Working with researchers, doctors, and immunologists from several organizations, including Lamont-Doherty, the designers are studying the relationship between pathogens in the indoor environment and biodiversity to try to bring fresh outdoor air in.

To Grasp What We're Doing to the Planet, You Need to Understand this Gigantic Measurement - Washington Post

Featured News - Wed, 07/01/2015 - 11:00
Measuring ice loss in gigatons. Includes glacial earthquake research by Lamont-Doherty's Meredith Nettles.

Everything You Need To Know About Climate Change - Internet Action Force

Featured News - Wed, 07/01/2015 - 11:00
Interview with Jason Smerdon about climate change.

Glacial Earthquakes Help Researchers Track Massive Ice Loss - Los Angeles Times

Featured News - Fri, 06/26/2015 - 11:00
Lamont-Doherty scientists tracking glacial earthquakes in Greenland have managed to crack open the mysterious dynamics of calving icebergs.

Icy Earthquakes Can Help Scientists Track Shrinking Glaciers - Christian Science Monitor

Featured News - Fri, 06/26/2015 - 11:00
Lamont-Doherty scientist Meredith Nettles offers a new explanation for Greenland’s glacial earthquakes, which have become increasingly frequent in recent years.

Finding Pluto

Geopoetry - Fri, 06/26/2015 - 10:00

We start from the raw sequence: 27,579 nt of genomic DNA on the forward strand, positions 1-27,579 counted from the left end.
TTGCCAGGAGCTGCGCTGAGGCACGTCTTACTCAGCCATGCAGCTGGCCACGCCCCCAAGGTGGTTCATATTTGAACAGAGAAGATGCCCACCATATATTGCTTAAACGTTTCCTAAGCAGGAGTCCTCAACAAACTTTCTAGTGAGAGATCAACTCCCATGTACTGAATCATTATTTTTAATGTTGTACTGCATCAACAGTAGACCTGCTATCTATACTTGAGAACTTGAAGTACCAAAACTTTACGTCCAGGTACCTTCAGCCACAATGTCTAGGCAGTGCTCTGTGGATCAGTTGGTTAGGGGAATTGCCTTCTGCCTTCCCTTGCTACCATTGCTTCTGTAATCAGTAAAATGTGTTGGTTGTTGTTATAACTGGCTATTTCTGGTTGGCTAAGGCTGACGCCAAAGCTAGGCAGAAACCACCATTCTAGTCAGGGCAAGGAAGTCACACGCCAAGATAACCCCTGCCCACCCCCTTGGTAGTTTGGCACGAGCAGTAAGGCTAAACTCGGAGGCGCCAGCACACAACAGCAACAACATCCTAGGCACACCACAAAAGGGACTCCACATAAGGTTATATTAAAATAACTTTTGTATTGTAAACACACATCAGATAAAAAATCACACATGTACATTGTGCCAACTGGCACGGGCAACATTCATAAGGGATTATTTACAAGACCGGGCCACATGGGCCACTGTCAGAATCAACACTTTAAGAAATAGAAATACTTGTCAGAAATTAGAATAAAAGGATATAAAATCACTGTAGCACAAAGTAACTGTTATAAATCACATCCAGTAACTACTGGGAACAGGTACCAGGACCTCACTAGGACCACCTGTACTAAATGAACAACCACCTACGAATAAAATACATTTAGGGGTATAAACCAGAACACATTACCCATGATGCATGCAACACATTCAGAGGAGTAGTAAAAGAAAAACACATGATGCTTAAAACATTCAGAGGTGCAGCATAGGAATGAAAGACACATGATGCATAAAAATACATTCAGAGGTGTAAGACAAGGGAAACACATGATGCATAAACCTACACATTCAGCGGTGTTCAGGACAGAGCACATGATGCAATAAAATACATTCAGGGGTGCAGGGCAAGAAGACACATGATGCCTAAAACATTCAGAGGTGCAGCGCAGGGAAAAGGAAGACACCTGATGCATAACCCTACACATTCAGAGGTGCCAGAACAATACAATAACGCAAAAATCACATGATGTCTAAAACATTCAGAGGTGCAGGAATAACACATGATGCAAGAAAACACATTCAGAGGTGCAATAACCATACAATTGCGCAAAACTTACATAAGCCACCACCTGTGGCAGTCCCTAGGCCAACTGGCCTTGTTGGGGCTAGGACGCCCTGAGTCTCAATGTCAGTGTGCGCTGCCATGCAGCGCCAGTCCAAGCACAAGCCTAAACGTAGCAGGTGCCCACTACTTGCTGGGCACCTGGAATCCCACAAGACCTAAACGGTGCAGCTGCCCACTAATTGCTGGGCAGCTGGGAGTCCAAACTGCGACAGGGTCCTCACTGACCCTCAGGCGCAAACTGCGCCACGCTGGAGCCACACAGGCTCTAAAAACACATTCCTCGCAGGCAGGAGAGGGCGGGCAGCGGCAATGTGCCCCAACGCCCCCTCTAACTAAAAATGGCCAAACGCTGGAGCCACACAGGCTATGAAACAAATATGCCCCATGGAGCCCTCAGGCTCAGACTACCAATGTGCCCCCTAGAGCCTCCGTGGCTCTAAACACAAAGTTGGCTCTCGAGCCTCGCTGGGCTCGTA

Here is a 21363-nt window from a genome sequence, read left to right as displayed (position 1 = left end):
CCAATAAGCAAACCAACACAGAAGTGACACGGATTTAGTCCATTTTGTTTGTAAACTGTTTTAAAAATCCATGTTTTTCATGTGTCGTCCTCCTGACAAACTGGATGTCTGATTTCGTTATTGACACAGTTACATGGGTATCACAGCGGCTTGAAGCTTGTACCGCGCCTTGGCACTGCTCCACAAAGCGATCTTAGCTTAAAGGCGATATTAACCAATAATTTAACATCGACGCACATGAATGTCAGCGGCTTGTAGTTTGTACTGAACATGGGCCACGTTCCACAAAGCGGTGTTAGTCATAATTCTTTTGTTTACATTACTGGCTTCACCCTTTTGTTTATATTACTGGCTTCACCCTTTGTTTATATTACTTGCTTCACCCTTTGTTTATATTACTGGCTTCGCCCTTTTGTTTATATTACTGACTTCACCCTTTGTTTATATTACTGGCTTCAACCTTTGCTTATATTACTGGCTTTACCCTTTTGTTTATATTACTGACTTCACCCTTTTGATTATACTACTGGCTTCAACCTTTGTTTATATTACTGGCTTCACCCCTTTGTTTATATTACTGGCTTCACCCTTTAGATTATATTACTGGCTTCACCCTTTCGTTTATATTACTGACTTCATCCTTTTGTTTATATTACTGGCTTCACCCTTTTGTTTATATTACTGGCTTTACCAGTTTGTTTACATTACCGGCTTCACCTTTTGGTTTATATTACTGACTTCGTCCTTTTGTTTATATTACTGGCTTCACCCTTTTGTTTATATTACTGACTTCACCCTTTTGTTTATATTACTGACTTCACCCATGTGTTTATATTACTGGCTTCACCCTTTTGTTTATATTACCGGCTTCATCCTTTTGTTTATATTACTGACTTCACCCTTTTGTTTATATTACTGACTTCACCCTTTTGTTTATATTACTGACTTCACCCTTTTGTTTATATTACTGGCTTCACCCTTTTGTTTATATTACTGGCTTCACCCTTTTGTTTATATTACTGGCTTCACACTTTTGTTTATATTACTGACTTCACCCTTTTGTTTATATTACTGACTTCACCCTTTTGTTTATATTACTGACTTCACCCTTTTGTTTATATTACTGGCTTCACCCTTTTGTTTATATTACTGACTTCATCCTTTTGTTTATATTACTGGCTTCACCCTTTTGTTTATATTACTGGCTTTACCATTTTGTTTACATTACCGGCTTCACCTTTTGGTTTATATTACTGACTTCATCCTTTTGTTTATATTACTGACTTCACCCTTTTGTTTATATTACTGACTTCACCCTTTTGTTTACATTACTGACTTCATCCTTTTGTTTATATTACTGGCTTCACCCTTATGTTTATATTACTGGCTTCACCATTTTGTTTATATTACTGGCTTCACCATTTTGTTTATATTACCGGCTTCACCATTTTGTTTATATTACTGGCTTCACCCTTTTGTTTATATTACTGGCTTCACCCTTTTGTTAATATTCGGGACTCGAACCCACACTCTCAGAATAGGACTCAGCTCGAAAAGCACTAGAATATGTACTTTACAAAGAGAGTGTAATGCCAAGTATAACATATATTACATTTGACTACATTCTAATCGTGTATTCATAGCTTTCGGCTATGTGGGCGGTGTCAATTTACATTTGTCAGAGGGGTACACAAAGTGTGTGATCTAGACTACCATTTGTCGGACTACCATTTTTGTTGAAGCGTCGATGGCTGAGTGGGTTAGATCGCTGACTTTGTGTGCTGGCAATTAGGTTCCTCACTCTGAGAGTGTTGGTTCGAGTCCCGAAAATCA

JHUAPL/SwRI

This summer, a space probe that has been traveling for 9 years will finally reach Pluto. Image: JHUAPL/SwRI

 

Far away, a beloved dot

Arcs through cold and shrouded spaces,

Not lonely, as we had once thought,

But circled by more rocky faces:

Charon, Nix, and Hydra found,

Classified as “dwarf” or pseudo,

And though such bodies now abound,

None sparks wonder quite like Pluto.

On the hunt for Planet X,

Tombaugh found a ball of light,

Among a crowd of tiny specks;

Imaginations soon took flight.

Elusive is this outerworld;

Nine years ago we took a dare –

To deepest space, a scouter hurled

… and soon it will be there!

 

______________________________________________________

Further reading:

Pluto-bound probe faces its toughest challenge: finding Pluto, Witze (2015) Nature

NASA Mission: New Horizons to Pluto

This is one in a series of posts by Katherine Allen, a researcher in geochemistry and paleoclimate at the Lamont-Doherty Earth Observatory and the Department of Marine and Coastal Sciences at Rutgers University.

 

Giant Earthquakes are Shaking Greenland and Scientists Just Figured Out Why - The Washington Post

Featured News - Thu, 06/25/2015 - 11:00
The stunning science behind why Greenland is having so many earthquakes. Features research by Meredith Nettles.

Study Reveals What Happens During a 'Glacial Earthquake' - NPR

Featured News - Thu, 06/25/2015 - 11:00
Lamont-Doherty scientist Meredith Nettles explains how glacial earthquakes happen and how that knowledge could be used to monitor glacier changes in Greenland and Antarctica.